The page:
Hard Conversations: Vaccines and Autism, Part 2

So where did this hype about autism and vaccines come from?

In 1998 Andrew Wakefield published a case series of 12 children who had behavioral problems including autism (9 of the patients), and also gastrointestinal problems. In all except but 2 cases, the parents said that the onset of behavioral problems was around the same time as the MMR vaccination. He took these children and did a bunch of testing on them including colonoscopy with biopsy, lumbar puncture, EEG, MRI, and a bunch of lab studies on their blood/serum. All the children had something abnormal on colonoscopy – but not necessarily the same thing in any of them, just something.

So firstly, do we all remember where case series are on our evidence scale? They were right near the bottom, just over expert opinion. This is exactly why. Wakefield cherry picked 12 children with ASD (which we have described as relatively common) and linked them with gastrointestinal problems. How often has your child, ASD or not, had gastrointestinal problems?

Based on this, not at all convincing evidence, Wakefield called for a suspension of the MMR vaccine, claiming that somehow these GI findings provide a mechanism for autism to be caused by autoimmune disease (There is a lot of hand waving here, I can’t even make it sound more reasonable than this if I tried). But the evidence never showed bore this out; in fact, large studies in both Europe and here show no correlation between MMR and ASD. The Institute of Medicine and the Cochrane collaboration also failed to find any such link.

In kind of a follow up to this study Wakefield and his collaborators put up a couple of studies showing that you could get measles virus from the intestines, and/or blood cells of ASD patients with GI problems. I won’t get into detail except that to say the labs where these studies were done were subsequently plagued with contamination problems. No one could replicate those results.

A key to science is replication of results. We believe gravity because I know, I can always drop an apple, and it will always hit the ground. The results from Wakefield’s studies have so far been not replicable, only Wakefield and his collaborators can get those results. Studies using more accurate technology have pretty definitively ruled this theory out; you can’t find measles in a patient vaccinated with MMR, that’s not related to the cause of ASD.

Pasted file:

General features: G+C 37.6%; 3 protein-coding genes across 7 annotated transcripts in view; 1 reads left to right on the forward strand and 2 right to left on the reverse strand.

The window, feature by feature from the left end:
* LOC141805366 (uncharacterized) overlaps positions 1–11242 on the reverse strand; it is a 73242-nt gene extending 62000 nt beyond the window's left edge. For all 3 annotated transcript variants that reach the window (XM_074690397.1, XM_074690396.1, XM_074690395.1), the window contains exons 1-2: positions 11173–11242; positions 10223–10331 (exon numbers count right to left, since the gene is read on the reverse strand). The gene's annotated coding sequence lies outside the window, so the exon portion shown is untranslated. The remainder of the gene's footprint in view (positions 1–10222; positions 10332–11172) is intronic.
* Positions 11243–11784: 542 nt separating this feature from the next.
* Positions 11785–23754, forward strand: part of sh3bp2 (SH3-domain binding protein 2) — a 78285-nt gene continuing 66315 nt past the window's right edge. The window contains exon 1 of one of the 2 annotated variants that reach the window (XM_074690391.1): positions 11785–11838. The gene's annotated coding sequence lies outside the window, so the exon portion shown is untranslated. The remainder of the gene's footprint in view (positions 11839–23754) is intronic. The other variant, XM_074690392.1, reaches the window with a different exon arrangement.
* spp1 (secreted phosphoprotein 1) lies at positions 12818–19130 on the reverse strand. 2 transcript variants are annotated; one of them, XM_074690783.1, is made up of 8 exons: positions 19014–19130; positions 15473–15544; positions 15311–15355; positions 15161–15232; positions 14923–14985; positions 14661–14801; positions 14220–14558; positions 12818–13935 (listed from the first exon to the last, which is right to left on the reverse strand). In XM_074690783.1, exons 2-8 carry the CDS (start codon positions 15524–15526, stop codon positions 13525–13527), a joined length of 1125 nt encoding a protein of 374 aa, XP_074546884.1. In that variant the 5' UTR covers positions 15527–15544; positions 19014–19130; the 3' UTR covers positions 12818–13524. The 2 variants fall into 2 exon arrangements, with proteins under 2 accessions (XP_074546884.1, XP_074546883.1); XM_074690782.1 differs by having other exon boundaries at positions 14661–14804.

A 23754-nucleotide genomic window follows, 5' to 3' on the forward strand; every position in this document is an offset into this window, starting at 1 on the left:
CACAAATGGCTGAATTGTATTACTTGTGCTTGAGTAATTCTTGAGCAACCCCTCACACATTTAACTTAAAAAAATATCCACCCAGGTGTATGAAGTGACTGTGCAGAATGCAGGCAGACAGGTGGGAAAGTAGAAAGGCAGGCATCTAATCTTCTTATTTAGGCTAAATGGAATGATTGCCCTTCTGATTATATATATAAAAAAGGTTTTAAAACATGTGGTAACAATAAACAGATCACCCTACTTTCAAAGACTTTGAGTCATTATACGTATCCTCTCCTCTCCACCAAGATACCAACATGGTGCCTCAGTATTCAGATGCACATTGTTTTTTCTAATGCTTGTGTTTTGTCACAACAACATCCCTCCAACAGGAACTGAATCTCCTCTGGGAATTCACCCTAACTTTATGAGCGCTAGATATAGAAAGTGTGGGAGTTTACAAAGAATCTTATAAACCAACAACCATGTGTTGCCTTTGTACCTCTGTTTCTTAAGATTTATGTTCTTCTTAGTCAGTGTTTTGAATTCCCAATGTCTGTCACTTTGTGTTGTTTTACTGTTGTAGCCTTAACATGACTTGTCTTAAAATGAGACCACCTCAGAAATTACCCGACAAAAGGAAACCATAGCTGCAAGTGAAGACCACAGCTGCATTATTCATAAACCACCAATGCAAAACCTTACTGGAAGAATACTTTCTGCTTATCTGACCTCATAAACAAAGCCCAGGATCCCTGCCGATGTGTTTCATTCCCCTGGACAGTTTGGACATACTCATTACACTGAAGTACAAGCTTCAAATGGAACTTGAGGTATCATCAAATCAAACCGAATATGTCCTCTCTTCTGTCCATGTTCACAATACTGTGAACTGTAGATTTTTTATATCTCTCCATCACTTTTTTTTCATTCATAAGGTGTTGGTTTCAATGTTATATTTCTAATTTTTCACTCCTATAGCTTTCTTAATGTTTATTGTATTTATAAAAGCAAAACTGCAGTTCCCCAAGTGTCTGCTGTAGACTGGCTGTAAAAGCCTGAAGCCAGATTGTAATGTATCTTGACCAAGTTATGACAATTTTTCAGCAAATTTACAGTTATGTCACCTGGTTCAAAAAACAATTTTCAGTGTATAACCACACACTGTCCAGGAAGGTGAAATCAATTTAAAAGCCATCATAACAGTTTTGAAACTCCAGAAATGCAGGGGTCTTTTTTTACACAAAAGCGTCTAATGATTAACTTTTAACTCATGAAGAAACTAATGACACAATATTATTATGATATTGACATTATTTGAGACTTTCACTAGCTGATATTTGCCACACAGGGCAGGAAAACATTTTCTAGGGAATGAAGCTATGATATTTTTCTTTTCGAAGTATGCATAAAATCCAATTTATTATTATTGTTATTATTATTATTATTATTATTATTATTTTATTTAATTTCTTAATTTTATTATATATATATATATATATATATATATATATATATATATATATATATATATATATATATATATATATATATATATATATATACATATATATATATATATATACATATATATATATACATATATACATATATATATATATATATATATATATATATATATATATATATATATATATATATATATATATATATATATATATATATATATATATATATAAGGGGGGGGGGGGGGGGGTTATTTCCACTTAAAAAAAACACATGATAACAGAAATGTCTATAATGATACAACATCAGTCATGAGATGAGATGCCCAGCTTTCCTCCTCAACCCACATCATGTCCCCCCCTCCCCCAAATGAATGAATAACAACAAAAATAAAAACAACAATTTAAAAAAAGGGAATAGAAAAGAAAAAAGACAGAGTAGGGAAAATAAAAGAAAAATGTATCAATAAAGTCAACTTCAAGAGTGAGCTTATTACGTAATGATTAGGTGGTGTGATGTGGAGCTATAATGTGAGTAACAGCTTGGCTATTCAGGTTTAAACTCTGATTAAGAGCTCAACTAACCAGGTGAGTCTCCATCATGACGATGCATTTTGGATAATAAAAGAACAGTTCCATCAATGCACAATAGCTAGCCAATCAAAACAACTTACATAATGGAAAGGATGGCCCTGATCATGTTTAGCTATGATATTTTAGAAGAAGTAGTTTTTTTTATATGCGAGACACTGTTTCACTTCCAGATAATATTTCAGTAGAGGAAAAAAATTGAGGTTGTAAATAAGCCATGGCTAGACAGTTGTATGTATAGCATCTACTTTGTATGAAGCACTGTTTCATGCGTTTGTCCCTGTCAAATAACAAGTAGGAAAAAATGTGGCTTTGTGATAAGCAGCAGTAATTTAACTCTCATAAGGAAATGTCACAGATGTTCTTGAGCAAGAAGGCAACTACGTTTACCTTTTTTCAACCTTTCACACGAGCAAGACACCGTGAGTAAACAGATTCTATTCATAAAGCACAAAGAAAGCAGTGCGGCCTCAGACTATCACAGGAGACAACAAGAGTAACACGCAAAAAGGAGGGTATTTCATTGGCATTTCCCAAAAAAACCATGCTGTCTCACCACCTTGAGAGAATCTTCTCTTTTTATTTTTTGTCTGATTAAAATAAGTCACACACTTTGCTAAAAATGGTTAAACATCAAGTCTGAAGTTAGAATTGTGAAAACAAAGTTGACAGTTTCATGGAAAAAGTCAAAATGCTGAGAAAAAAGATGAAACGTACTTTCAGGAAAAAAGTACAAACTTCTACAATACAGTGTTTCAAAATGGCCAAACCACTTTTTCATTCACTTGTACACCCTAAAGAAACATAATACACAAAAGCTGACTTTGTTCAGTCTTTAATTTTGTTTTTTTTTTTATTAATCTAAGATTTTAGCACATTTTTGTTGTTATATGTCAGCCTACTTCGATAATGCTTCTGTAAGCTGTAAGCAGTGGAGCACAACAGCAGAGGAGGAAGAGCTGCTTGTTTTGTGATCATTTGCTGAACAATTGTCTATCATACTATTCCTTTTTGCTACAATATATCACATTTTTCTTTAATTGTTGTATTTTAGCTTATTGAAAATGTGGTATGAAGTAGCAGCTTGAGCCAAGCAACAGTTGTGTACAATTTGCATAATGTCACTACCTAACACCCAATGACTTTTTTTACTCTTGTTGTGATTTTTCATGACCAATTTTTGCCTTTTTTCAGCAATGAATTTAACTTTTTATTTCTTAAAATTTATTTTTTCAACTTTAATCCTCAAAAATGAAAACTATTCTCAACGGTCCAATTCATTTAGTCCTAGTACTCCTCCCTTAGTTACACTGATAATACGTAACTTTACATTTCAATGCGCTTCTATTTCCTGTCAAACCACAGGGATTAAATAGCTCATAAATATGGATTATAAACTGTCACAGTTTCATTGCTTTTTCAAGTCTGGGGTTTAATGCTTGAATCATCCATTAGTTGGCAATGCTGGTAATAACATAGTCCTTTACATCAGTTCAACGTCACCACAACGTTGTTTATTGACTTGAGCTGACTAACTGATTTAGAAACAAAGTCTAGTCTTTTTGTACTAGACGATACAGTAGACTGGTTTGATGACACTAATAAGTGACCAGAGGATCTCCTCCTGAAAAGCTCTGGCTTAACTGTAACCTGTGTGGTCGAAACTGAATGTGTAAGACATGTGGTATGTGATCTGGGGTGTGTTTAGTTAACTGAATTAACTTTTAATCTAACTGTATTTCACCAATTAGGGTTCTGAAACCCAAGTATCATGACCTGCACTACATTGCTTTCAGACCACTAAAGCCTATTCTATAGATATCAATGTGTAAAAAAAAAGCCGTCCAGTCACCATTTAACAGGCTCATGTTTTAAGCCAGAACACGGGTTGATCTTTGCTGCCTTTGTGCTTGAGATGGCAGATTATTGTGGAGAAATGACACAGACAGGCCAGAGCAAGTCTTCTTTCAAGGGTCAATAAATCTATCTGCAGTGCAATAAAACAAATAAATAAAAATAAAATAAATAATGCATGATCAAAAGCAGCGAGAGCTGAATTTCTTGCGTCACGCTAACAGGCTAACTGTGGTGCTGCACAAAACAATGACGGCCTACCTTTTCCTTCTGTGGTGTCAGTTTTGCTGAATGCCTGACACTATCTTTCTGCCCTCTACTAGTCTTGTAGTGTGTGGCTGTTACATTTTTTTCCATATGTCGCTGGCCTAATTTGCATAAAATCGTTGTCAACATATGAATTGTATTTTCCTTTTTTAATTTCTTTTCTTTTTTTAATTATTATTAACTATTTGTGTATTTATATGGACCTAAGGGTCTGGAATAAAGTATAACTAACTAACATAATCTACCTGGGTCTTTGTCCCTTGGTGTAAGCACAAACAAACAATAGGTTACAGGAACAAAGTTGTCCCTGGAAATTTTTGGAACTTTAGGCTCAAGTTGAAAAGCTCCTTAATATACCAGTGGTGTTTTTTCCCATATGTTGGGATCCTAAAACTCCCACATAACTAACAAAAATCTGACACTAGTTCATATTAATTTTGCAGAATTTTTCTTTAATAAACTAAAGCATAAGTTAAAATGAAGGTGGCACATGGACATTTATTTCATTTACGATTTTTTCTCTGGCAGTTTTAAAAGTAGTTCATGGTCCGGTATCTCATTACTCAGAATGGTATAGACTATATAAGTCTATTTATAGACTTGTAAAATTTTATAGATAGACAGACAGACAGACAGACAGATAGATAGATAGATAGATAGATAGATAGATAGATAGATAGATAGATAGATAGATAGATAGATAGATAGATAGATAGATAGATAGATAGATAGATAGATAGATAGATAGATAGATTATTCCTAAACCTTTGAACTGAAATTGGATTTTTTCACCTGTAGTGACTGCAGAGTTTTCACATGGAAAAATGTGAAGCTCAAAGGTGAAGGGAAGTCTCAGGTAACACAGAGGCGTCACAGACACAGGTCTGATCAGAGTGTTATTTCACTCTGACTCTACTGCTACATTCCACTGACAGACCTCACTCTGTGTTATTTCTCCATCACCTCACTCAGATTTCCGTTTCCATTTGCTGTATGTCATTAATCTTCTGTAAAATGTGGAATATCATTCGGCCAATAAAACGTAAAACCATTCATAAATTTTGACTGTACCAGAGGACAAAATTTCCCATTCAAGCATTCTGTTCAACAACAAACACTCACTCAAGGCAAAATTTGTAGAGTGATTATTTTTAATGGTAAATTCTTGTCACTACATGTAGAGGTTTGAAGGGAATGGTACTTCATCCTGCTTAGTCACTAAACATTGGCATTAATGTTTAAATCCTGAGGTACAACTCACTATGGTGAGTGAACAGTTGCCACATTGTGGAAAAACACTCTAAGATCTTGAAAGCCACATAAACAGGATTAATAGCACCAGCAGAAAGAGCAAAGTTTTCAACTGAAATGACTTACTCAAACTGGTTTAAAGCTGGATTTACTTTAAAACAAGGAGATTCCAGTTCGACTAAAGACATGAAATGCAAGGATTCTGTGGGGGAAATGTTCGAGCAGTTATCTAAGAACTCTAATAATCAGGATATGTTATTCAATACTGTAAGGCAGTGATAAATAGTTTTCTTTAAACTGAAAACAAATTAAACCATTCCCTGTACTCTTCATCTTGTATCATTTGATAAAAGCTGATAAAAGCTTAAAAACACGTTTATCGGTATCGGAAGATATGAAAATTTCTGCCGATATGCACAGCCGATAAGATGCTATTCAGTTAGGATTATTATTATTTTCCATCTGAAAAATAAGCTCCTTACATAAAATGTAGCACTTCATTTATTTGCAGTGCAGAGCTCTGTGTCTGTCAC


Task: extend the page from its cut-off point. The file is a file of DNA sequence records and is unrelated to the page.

Now here’s the ironic kicker: often advocates of Wakefield’s position often accuse people who disagree with them of being paid off by Big Pharma, something one blogger has described as “the pharma shill gambit.” However, Andrew Wakefield, in 1997 filed a patent for a vaccine that would have been a competitor to MMR. Additionally it turns out, some parents in the original study were working with lawyers to sue the manufacturers of the MMR vaccine, and the UK legal aid board paid 55,000 pounds to help fund the research in that Lancet article. If that wasn’t enough, Wakefield was personally given 400,000 pounds by the lawyers in the MMR suit. Currently, Wakefield is being investigated for professional misconduct for all the shady activities in this sad story.

But wait, we’re not done – despite the fact that we still have no initial reason to suspect vaccines aren’t safe, since the article purporting that link was just revealed to be pretty fraudulent the anti-vaccine advocates said “well ok, Wakefield may be wrong, but let’s try again.” The next question raised was about thimerosal, a mercury containing preservative used in some vaccines. It was pointed out in the discussion of part 1, that MMR never contained thimerosal. Mercury is bad right? Let’s just take it out and not worry about it. That’s exactly what the FDA did, they called for the removal of thimerosal, and it has been removed. This is important: no one ever proved thimerosal does anything bad. They took it out. Since it’s been removed, other studies have shown the rate of autism continues to climb. Which simply wouldn’t be the case if thimerosal was to blame.